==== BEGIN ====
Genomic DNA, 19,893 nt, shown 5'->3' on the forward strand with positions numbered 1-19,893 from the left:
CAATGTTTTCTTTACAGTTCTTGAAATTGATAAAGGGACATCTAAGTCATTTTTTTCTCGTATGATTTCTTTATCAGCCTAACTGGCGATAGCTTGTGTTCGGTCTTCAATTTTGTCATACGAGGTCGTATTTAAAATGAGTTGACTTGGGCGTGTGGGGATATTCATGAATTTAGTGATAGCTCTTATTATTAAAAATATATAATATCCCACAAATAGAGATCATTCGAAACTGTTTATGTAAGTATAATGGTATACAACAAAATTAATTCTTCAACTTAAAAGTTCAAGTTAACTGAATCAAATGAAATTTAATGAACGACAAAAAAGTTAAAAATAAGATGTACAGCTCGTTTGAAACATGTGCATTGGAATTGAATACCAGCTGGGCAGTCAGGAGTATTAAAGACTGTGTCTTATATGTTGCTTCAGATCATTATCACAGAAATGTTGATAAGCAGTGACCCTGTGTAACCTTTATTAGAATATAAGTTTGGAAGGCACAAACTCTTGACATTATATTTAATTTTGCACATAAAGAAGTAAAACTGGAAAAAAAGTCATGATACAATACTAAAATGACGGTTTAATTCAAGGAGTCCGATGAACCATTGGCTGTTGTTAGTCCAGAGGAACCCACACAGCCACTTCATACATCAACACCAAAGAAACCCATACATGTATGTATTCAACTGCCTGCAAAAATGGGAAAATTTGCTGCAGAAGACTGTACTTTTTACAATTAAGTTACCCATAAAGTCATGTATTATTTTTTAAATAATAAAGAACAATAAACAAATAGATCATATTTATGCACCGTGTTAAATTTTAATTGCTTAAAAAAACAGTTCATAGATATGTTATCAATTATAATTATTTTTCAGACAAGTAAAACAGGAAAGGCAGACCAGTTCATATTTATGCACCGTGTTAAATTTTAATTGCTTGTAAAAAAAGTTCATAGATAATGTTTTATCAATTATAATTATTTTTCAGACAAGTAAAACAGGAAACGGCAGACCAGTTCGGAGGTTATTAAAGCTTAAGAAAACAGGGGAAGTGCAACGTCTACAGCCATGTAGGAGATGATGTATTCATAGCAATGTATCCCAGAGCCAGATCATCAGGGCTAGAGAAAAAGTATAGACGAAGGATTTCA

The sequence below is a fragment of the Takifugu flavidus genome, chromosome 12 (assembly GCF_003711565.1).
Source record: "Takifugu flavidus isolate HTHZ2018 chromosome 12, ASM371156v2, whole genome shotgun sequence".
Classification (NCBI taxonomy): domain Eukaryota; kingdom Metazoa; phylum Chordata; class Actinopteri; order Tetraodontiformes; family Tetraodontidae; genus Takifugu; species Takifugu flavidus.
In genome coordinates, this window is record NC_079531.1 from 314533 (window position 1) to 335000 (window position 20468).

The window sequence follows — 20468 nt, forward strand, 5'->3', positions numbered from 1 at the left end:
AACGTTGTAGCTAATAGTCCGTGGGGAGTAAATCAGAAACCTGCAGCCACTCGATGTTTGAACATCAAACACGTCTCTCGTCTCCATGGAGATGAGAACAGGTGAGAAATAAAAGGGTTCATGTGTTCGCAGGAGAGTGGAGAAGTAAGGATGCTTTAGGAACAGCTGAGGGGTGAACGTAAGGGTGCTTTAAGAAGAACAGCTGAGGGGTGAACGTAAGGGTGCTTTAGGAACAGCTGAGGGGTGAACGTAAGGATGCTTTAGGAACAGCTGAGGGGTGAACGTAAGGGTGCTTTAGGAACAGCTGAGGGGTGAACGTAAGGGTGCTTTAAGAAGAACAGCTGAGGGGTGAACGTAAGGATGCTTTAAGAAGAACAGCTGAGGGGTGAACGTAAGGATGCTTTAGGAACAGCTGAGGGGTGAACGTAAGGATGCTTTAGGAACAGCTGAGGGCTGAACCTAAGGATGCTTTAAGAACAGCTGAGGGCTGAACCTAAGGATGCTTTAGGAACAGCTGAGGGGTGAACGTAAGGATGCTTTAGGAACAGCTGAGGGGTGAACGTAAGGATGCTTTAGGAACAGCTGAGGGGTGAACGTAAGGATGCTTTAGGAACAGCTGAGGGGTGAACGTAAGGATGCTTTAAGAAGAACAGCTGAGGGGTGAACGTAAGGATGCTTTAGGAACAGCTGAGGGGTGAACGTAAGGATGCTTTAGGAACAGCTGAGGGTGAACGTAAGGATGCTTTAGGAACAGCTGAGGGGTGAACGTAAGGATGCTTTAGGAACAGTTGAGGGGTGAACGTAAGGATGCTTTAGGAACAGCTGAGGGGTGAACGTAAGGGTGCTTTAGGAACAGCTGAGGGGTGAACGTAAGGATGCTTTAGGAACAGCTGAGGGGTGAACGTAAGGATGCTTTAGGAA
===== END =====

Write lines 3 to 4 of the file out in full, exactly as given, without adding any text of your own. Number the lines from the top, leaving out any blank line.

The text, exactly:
The sequence below is a fragment of the Takifugu flavidus genome, chromosome 12 (assembly GCF_003711565.1).
Source record: "Takifugu flavidus isolate HTHZ2018 chromosome 12, ASM371156v2, whole genome shotgun sequence".